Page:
These stiffeners were first used on PS-1 ends for cars built in 1949. Starting in Oct. 1953 the height of the stiffeners was reduced roughly by half of the height shown in this view. A transition from the taller height to shorter took place between 11/53 to 2/54 such that PS-1s built 3-54 & later had the shorter pressed right-trapezoid stiffeners.

I collected a couple plans for the 40′ PS-1 boxcars.  Two were published in the Mainline Modeler and one came from an old Simmons & Boardman plan book.  Upon closer examination, I noticed differences in the underbody such as stringers and location of crossbearers.  In addition, the roof panels changed during the long run of PS-1 production and well as the bolster tabs on the sidesill.  I have taken the liberty of using an annotated photo created by Ted Cullota showing a couple changes the occured between the 1941 version and the subsequent production lots in 1951.  He used the excellent Kadee HO models to illustrate changes to the design.

The car on the top is the earliest style of roof used on PS-1 boxcars.  The lower one is what the is on the Rock Island car and the Lionel body.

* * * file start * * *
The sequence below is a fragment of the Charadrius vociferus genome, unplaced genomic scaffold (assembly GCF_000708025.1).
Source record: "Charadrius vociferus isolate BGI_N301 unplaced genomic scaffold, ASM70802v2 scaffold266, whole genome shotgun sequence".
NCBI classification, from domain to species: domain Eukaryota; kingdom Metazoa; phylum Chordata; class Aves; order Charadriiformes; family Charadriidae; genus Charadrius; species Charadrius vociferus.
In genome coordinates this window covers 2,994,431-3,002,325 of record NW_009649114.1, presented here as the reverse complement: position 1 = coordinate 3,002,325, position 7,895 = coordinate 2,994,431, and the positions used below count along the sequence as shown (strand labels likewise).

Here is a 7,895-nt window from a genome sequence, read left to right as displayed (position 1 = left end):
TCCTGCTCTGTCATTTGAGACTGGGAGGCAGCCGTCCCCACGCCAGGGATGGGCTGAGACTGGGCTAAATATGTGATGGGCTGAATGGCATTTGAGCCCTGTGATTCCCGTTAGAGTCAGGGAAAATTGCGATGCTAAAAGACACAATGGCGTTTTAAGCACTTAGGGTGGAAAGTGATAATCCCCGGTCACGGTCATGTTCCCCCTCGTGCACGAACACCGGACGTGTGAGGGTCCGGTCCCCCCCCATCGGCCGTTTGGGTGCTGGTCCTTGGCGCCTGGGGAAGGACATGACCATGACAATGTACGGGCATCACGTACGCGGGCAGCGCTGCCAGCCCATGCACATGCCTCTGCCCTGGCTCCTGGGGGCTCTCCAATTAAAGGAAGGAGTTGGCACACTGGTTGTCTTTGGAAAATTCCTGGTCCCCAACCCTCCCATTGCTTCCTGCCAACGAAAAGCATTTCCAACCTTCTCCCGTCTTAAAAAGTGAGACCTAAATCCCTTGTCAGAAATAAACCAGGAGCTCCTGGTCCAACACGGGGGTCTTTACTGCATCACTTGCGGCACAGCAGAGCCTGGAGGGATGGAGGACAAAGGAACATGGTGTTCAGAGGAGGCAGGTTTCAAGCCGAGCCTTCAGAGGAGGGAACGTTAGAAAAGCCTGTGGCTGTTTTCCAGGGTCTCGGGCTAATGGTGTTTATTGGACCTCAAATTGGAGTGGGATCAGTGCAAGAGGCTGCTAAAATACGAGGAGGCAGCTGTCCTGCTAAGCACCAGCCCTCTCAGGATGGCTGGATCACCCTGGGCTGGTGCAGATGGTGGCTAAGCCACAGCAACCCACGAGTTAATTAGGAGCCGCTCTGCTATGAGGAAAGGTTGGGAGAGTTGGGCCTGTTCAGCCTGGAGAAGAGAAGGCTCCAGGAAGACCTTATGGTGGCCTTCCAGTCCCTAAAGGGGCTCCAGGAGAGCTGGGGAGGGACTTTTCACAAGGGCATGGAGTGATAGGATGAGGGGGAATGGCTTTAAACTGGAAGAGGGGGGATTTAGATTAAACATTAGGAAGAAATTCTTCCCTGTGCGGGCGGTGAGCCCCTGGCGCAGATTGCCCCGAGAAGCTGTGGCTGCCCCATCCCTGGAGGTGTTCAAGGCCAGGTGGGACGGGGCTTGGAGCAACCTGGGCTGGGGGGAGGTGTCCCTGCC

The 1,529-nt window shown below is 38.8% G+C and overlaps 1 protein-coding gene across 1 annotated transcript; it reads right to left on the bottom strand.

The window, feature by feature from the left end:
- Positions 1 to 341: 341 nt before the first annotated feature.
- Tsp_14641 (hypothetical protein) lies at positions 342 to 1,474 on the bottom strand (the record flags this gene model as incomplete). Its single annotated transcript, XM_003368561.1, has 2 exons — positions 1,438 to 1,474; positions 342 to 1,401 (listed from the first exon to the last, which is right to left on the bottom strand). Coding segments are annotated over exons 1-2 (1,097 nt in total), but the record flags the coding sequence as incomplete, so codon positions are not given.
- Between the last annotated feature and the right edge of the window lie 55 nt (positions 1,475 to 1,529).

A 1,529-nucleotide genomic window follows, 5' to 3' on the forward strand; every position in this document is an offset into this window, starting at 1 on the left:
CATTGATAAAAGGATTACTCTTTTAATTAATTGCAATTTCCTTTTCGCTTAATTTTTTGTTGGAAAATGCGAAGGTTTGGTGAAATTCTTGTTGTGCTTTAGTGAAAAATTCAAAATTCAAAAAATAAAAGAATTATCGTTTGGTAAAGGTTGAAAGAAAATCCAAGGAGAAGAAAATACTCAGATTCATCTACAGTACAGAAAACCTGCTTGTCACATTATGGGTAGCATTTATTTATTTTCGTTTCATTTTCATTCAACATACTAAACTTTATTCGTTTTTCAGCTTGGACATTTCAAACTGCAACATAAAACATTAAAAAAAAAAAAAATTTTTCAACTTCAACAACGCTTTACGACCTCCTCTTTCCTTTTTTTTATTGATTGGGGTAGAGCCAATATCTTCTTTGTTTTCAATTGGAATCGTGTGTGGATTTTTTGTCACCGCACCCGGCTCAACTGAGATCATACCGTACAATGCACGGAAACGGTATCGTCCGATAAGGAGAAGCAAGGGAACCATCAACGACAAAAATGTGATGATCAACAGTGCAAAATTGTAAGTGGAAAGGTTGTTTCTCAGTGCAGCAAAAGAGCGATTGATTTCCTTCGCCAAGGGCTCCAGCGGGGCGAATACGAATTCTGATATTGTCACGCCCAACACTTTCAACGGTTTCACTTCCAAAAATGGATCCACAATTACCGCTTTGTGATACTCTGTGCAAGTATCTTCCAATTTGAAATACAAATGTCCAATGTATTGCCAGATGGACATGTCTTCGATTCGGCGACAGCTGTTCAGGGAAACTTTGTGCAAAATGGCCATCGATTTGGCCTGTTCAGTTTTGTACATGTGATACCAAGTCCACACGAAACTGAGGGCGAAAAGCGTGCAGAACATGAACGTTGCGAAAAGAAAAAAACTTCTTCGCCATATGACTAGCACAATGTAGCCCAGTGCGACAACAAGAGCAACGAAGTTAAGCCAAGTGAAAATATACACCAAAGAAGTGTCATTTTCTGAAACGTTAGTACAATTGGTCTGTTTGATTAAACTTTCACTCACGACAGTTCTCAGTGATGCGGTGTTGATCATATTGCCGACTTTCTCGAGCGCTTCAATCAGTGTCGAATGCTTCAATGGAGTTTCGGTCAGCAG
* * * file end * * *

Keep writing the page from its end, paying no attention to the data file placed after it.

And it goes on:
I referred back to the model Brett Whelan had started.  The images below were shot by Brett on his Lionel conversion.  He removed the oversized grab irons and ladders to start with.  The holes were plugged with styrene rod.  The unique end grab iron was fabricated by Brett.

The underframe was a typical 3-rail design that didn’t lend itself to a scale model.  He created his own with cast bolsters, crossbearers and crossties.  The stringers and centersill completed the basic frame.

Brett’s work is very clean and precise.  He came up with an approach to modeling the weld seams on the side sheets. It involved removing the original ridge cast in the Lionel model and replacing it with a scribed line that had altered by pressing the edges together.  My approach is use Archer decals to simulate the welded seams.

My model takes advantage of ideas shown in his modeling.  I reused the original bolster casting done by Brett.  I had the parts cast in a modern urethane material along with new patterns that I prepared for the crossties and crossbearings.   The parts along with a replacement underframe will be marketed by Twin Star Cars.